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November 19, 2018

Facebook's new physical key to make accounts 'immune' to hackers

People are silhouetted as they pose with laptops in front of a screen projected with a Facebook logo, in this picture illustration taken in Zenica October 29, 2014. /REUTERS
People are silhouetted as they pose with laptops in front of a screen projected with a Facebook logo, in this picture illustration taken in Zenica October 29, 2014. /REUTERS

Facebook has introduced a security measure that allowaccount holders to use a physical key to access their social network profile. 

The FIDO U2F security key is plugged into the USB port on a computer and is tapped to confirm login, alongside a password.

Once the key is activated through Facebook's security setting, the key and password are needed to log in through a set up known as two-factor authentication. 

The two-step verification requires two of three things from a user seeking access to their account.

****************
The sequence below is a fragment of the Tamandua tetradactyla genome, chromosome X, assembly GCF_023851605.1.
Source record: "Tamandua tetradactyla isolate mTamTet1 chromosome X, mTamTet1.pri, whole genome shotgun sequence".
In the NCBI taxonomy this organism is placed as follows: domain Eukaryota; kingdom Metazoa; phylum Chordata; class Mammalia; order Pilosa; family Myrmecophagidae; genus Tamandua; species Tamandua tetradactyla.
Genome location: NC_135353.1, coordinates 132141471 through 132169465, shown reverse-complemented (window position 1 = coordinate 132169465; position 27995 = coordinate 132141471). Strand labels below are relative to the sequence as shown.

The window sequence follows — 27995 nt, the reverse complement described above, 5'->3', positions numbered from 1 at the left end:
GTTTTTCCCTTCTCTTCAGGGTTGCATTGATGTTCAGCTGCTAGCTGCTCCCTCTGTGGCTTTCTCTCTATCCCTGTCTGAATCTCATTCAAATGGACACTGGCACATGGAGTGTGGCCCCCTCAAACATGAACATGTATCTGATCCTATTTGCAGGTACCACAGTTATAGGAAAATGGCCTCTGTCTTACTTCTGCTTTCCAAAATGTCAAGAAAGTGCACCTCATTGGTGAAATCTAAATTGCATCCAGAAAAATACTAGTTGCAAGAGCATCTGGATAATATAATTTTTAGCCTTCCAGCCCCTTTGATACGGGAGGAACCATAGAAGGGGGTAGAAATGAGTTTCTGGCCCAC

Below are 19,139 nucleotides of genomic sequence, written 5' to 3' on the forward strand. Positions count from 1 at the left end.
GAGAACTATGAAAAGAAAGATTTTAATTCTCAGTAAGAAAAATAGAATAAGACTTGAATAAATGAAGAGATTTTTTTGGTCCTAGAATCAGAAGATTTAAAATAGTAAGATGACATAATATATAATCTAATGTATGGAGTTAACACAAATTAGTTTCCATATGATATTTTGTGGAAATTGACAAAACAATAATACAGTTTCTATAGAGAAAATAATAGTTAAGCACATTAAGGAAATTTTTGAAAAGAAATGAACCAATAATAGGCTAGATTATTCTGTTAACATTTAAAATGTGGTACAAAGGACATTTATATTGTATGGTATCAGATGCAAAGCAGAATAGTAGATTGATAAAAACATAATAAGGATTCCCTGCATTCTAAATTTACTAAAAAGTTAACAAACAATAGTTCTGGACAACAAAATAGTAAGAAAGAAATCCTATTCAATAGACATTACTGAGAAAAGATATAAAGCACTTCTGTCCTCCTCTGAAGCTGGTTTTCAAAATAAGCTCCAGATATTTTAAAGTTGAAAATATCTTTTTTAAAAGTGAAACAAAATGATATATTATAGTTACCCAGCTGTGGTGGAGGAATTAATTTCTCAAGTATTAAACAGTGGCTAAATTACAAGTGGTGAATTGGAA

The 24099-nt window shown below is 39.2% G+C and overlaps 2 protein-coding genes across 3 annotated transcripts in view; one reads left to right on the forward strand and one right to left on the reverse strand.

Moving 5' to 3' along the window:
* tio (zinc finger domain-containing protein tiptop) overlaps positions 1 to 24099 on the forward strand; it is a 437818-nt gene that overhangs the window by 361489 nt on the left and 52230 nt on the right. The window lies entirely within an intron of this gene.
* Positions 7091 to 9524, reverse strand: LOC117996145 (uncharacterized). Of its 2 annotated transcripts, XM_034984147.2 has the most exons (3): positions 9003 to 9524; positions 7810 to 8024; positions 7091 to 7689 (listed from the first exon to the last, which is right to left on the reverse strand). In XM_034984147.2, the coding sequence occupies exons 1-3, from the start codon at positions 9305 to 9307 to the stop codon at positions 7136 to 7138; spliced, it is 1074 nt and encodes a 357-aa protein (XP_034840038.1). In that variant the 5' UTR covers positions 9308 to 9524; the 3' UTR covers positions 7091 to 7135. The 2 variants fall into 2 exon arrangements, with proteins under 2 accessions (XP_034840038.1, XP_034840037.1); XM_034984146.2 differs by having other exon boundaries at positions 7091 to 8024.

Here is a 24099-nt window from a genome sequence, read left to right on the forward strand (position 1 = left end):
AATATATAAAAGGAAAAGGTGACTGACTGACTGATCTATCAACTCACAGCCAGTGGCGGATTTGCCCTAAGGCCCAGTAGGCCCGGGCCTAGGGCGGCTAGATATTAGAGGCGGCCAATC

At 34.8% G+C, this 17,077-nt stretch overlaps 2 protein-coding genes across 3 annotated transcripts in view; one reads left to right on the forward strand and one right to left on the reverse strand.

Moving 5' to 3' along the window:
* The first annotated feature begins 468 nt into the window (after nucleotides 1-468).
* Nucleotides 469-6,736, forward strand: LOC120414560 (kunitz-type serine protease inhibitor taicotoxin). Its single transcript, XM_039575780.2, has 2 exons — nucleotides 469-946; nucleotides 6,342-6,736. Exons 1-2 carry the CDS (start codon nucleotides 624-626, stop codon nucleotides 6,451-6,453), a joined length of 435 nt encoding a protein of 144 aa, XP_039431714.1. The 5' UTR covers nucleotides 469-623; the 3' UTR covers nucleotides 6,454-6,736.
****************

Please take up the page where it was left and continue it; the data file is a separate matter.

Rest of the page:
These are a password, a separate four-digit one-time code or the long access key given to the user when they first signed up for site use.

The key will block anyone without a security key and password from accessing another's Facebook account using another device.

The social network's security team has previously estimated that around 0.06 per cent of Facebook accounts, an equivalent of about 600,000 profiles, are compromised daily.

Complaints following the hacking of accounts include the posting of porn videos or images that do not reflect a user's personality.

Among security features Facebook has introduced is Messenger's encrypted messages that prevent anyone from snooping on private chats.

The 'Secret Conversations' feature was first announced by the social media firm in July last year but took several months to test and roll out.

The addition of end-to-end encryption means that no one - including the government - will be able to access the hidden messages.

More on this: Facebook users can now have self-destructing 'secret conversations' in Messenger

Also read: Facebook hosts first global roundtable on women's safety in Kenya

 

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